Gastonia Stormwater Utility Frequently Asked Questions - FAQs

 

What is stormwater?
Stormwater is rainwater that collects on our rooftops, parking lots, roadways and other impervious (hard) surfaces. This water flows directly into the storm drainage system to our local rivers and streams. As stormwater flows along, it can pick up harmful pollutants (such as automotive fluids, trash, pet waste, fertilizers, and pesticides) which can impact our drinking water and the wildlife that live in and near our rivers and streams.
 
 Are sewers and storm drains the same thing?
No. They are two separate independent collection systems. The sewer system, also known as the wastewater or sanitary sewer system, carries household, commercial and industrial wastewater through a separate underground system. This system then takes the water to a wastewater treatment plant where the water is treated and then returned to the Catawba River. This water is extensively treated to make sure that no pollutants enter the Catawba River. Types of wastewater include water from your sinks, toilets, washing machines, tubs, showers and other related sources.
 
Does stormwater get treated at the wastewater treatment plant?
No. Stormwater does not get treated at the wastewater treatment plant. Stormwater flows directly to our local rivers and streams.
 
Why do we need to manage stormwater runoff?
Stormwater runoff is one of the primary causes of water pollution in North Carolina. This pollution creates numerous costs to the public and wildlife. Gastonia uses surface water from Mountain Island Lake, which is impacted by runoff from development surrounding it, for drinking water. It can be much more expensive to treat and clean polluted water than uncontaminated water.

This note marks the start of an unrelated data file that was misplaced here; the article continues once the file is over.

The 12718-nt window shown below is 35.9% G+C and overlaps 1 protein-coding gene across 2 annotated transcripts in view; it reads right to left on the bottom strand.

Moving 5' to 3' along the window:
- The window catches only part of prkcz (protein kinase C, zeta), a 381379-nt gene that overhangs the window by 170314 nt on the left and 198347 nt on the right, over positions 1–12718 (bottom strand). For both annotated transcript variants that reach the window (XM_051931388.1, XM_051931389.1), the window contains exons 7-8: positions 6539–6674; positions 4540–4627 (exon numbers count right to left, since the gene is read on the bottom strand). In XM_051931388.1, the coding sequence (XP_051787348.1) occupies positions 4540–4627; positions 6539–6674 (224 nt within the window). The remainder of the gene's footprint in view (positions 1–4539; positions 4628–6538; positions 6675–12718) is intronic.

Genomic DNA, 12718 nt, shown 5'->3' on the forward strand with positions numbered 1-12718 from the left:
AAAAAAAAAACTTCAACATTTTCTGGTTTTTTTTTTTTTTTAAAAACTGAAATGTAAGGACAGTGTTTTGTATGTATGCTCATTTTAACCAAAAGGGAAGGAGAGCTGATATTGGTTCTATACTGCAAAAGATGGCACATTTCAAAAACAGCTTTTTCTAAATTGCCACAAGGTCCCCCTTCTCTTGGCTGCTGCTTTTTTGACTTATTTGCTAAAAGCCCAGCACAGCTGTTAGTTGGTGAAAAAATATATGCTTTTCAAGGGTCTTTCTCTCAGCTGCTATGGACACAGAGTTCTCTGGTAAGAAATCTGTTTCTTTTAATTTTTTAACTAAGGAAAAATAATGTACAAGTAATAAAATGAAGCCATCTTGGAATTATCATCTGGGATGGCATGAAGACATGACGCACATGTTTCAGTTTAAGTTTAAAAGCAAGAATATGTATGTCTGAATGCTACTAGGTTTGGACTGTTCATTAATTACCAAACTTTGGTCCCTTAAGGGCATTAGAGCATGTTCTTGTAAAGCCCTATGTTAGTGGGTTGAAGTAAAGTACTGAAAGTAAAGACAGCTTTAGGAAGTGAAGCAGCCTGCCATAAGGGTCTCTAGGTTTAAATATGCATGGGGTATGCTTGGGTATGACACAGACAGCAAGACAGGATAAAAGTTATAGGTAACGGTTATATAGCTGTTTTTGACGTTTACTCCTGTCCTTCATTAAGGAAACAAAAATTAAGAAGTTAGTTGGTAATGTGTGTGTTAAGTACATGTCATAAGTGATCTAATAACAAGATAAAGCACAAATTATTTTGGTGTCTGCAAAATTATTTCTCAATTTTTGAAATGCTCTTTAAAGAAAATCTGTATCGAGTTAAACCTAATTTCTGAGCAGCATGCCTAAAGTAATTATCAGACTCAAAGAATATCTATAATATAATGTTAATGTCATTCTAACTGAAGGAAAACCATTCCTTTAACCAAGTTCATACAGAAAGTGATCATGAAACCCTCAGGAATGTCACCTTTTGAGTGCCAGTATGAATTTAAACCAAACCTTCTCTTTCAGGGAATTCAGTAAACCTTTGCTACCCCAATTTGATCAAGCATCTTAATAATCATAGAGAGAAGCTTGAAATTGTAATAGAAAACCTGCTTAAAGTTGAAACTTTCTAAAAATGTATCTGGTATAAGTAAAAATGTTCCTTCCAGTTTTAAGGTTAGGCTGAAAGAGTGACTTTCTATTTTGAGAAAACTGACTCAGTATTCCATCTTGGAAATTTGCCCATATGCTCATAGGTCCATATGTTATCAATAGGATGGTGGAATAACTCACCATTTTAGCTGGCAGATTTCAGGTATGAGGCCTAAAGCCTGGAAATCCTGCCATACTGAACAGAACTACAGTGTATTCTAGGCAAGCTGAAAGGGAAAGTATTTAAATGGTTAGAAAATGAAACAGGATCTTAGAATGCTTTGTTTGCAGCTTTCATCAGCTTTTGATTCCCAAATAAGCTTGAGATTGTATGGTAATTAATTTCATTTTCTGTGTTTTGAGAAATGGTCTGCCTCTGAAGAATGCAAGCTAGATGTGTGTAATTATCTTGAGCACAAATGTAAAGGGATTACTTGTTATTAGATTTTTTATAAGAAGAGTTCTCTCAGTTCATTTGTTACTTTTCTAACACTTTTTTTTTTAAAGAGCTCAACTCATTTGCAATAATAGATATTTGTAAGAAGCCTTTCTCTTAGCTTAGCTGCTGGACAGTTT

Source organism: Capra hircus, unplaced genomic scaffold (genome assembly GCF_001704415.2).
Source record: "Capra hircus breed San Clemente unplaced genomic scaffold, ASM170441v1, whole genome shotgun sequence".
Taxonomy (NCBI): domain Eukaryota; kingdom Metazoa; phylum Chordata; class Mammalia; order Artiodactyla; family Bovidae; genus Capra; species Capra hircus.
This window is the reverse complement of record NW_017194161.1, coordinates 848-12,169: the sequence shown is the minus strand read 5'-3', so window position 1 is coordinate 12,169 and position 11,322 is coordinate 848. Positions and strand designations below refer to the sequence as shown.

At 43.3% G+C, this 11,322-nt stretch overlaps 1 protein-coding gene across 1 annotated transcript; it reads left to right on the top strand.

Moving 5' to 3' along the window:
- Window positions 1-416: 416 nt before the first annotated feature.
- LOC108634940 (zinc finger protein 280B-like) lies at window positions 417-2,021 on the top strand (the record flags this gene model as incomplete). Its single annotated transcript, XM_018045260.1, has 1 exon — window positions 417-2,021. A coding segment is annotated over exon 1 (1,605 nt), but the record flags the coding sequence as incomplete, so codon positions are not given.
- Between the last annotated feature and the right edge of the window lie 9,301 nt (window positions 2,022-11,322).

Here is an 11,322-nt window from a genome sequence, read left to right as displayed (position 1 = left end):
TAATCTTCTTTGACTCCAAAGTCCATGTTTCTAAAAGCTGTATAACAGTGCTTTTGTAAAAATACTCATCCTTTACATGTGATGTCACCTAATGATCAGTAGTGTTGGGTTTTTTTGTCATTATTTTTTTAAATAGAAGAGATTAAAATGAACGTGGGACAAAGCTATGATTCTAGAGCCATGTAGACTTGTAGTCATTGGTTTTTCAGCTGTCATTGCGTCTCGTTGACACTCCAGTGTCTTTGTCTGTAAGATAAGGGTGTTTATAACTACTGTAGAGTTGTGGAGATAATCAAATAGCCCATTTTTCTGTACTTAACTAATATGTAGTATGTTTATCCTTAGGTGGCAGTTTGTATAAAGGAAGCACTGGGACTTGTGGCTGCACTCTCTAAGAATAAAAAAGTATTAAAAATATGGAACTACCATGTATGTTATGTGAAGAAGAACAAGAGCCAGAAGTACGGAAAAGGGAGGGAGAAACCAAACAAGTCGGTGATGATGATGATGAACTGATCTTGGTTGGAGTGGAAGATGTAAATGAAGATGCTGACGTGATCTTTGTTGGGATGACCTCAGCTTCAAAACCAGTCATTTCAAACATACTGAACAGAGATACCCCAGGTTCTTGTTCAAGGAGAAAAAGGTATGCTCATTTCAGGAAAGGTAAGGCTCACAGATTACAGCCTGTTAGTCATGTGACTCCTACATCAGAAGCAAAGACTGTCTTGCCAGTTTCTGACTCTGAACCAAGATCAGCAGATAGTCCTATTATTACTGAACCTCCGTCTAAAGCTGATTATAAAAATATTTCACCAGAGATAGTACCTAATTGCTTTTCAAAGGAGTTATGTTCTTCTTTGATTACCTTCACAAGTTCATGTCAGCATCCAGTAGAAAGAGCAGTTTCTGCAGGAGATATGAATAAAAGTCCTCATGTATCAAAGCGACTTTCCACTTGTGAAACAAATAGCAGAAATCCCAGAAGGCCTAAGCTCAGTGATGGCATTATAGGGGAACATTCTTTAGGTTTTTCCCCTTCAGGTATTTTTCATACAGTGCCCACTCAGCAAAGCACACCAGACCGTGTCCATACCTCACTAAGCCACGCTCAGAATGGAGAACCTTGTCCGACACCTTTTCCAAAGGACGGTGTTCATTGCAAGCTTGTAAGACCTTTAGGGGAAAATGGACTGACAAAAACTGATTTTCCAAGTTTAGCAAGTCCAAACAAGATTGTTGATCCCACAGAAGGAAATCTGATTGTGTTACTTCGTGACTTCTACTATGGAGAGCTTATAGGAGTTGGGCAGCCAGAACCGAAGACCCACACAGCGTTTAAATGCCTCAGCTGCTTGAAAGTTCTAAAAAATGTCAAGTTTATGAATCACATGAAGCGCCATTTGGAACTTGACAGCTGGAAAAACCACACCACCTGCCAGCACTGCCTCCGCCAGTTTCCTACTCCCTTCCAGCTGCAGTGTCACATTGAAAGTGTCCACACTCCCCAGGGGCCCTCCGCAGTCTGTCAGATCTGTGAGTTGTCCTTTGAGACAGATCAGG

Polluted water can also hurt wildlife that lives in and around creeks, streams and rivers. Soil erosion covers up fish habitats, fertilizers can cause algae to grow, and oil and chemicals can make fish and animals sick. Having pollutants entering our waterways not only impacts the treatment of our drinking water, but can also harm our environment as well.
The amount of stormwater can also be a problem. When rain water falls on hard surfaces such as parking lots and roads, it cannot seep into the ground. It runs off to lower areas. This water runoff can cause flooding if there is not adequate drainage to safely carry the water from these hard surfaces to rivers, lakes and streams. Flooding can damage yards, buildings and vehicles. Flooding can also lead to health hazards, such as mold and disease.
 
What types of pollutants are found in the storm drain system?
We can find many different pollutants in the storm drainage system, including paint thinner, paint, used motor oil, antifreeze, pesticides and fertilizers, sediments containing heavy metals, paper trash and bottles, human and animal feces, dead animals, and food wrappers.
 
How is stormwater pollution managed?
Stormwater is managed by using “Stormwater Control Measures” or SCMs. SCMs are designed to help keep pollutants out of runoff and slow down high volumes of runoff. Preventing pollution from entering waterways is much more affordable than cleaning it up afterward. This is the basis of our public education program and is one of the Best Management Practices for stormwater.
There are also laws that require people and businesses that disturb the soil to take steps to prevent erosion, as well as laws that make dumping materials into waterways illegal. There are laws about litter, picking up after pets, and dumping materials into storm drains that also help to prevent pollution.
 
How much does it cost me?